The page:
“I did not find it hard. Arabic is much more difficult.”
This is what Youssef told us when we asked him about his German. “I just did it, I signed up with a friend and get to A1 level in 3 months.”
So, should you be like Youssef and learn German?
German skills are not necessary to survive if you work in IT and live in a big city like Berlin, Hamburg or Munich. Many startups nowadays use English as their company language. In the city centers, you can easily get by ordering your morning coffee in English. Your friendly Italian neighborhood barista is likely also still learning the language.
Knowing some German goes a long way. It opens many hearts and minds. It helps you navigate the unavoidable bureaucracy. It makes you feel more comfortable in your new home. What if we told you it also boosts your chances of landing your dream tech job in Germany?
A lot of tech talents in our network who made it in Germany actually came in with some German. Many believe if not for their German they would not have gotten a job.
Here is why: You are sending a clear and credible signal to employers if you have studied some German. It’s a testament to your curiosity, your commitment and your joy of learning.
In short, people who are learning some German are people German employers like hiring. Be one of them.
But isn’t learning German super hard?
Well, it depends. The people we know who have learned some of it also say they enjoyed it. So in part, learning German is a mind game. If you believe it’s hard and unrewarding then it will likely also feel like that. Instead, approach it playfully and just see where the learning journey takes you.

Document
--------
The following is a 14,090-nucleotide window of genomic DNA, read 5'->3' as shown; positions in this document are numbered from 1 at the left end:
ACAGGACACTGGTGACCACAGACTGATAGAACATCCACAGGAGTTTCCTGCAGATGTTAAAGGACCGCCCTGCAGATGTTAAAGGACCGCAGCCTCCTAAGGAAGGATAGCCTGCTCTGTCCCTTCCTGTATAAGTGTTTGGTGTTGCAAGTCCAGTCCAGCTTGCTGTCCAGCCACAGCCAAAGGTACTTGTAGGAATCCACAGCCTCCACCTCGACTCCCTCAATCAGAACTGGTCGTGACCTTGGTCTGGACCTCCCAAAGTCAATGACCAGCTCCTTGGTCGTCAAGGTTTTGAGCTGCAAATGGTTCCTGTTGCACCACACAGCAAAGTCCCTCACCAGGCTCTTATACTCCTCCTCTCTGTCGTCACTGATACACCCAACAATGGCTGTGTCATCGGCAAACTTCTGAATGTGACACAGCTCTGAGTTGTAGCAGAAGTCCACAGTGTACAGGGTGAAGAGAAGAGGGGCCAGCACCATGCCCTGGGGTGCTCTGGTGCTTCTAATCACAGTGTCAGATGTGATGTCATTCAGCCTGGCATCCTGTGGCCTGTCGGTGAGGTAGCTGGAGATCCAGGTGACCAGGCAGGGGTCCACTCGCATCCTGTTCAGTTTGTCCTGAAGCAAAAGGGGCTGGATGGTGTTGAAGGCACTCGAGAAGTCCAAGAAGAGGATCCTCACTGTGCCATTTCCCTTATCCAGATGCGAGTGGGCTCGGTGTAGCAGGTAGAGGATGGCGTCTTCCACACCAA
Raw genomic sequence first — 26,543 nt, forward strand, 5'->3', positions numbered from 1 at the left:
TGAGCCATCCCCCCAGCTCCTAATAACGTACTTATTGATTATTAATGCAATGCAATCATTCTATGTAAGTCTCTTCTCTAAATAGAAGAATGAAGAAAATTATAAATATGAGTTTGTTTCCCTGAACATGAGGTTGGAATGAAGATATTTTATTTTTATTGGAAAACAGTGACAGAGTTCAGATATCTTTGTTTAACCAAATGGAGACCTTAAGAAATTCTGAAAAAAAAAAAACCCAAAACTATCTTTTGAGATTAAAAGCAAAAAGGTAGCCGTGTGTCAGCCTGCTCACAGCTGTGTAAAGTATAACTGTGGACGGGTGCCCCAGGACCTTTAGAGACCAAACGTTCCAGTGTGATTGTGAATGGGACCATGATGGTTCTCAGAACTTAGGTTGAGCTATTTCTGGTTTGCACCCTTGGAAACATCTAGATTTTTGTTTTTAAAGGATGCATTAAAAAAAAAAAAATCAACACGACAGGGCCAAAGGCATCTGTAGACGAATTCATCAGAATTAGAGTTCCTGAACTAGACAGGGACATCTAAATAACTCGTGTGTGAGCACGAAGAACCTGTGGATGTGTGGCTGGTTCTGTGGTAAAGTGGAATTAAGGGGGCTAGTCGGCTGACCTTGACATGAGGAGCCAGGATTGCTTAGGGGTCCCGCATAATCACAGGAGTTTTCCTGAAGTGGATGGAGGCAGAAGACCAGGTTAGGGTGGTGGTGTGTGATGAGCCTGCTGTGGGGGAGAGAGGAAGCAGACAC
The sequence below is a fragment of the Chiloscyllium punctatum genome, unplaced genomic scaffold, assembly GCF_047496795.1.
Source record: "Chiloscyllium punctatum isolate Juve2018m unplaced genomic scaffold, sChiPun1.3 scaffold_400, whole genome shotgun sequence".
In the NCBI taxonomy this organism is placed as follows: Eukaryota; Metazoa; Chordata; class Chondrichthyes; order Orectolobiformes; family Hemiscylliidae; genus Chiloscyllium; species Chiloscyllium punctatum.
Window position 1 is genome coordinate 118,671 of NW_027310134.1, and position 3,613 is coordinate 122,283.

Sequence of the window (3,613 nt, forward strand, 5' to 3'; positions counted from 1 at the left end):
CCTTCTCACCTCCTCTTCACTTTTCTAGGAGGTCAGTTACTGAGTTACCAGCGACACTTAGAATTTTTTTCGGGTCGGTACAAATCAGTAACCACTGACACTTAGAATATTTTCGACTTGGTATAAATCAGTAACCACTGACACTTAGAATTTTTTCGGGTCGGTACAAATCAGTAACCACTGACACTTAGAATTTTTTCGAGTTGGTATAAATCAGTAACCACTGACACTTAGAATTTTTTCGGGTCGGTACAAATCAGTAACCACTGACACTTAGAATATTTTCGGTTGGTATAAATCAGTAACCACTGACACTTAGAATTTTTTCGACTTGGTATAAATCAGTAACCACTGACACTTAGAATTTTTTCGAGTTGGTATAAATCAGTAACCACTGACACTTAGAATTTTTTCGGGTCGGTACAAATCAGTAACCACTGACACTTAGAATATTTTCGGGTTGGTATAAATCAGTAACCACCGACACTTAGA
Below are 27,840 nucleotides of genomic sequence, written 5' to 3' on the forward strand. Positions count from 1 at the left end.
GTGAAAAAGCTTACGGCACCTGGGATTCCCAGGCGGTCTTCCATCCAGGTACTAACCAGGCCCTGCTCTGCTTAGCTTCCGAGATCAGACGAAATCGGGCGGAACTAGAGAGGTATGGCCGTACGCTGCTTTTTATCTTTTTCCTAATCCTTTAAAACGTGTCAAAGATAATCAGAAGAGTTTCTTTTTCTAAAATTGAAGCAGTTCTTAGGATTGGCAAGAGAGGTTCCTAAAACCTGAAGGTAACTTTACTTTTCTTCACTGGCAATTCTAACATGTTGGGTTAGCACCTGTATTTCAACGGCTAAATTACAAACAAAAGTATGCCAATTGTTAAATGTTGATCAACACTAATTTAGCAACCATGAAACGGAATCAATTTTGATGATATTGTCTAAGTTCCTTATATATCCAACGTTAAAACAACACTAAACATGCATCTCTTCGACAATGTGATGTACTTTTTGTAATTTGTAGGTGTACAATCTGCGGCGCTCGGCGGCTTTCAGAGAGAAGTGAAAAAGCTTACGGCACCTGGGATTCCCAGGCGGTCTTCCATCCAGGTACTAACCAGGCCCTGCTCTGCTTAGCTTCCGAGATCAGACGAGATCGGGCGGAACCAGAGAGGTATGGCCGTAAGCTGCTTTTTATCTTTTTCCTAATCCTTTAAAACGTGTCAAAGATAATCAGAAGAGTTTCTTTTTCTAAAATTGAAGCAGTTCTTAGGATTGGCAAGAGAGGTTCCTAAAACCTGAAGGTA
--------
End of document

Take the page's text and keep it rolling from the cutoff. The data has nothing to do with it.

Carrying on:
Let’s start you up with an achievable goal: A1 level German. This typically takes you about 120 hours of study or ~20 weeks. This is what A1 looks like. Fun?
Choose one of two paths to get started
Path 1: Take a course. We recommend the Goethe Institute or the Ägyptisch-Deutsches Kulturzentrum. But there are many other good ones. A basic entry level course costs ~1.300 EGP and takes about 40 hours of study. Three of these courses take you to A1 level.
We recommend taking a course if a) you know you need a firm structure in place to learn and b) you can commit to up to 2 regular evenings of study. Pro tip: Sign up with a friend.
Path 2: Study yourself. More and more students learn German online because there are many great free resources to do so. Take this route if you are confident you have the grit to stick to it, or if you want to get your feet wet first before committing to a paid course.
Duolingo is great to immediately get started — it’s free, and it’s great to get a first sense of the language.
Deutsche Welle is Germany’s foreign news network with stations all over the globe. It has news in German and Arabic. It also has many free German language resources. Tiago highly recommends their audio course “Deutsch — Warum nicht?” (“German, why not?”). He learned most of his German here
The Goethe institute also have a great online platform to learn German free
EasyGerman is a widely popular youtube channel. It’s not a place to study German but to test your knowledge once you have learned a few basics. Check it out!
Finally, do you need to take a test to show your German level to employers?
Not necessarily. Take a shortcut here. Test your German level here online at the Goethe Institute (it’s free) and dive into the self-study materials and exercises for each German level here. These free resources help you assess your skill level yourself.
Once you are convinced your German passes as “elementary” or A1 level, proudly add it to your CV and LinkedIn profile. It will make a difference. We promise.
To sum up: Basic German goes a long way in helping you find a job. Because not everybody has it, it’s a very valuable signal of your commitment and passion for growth. We strongly recommend you start a new side project: Learning German.
Vorsicht, you might end up enjoying it.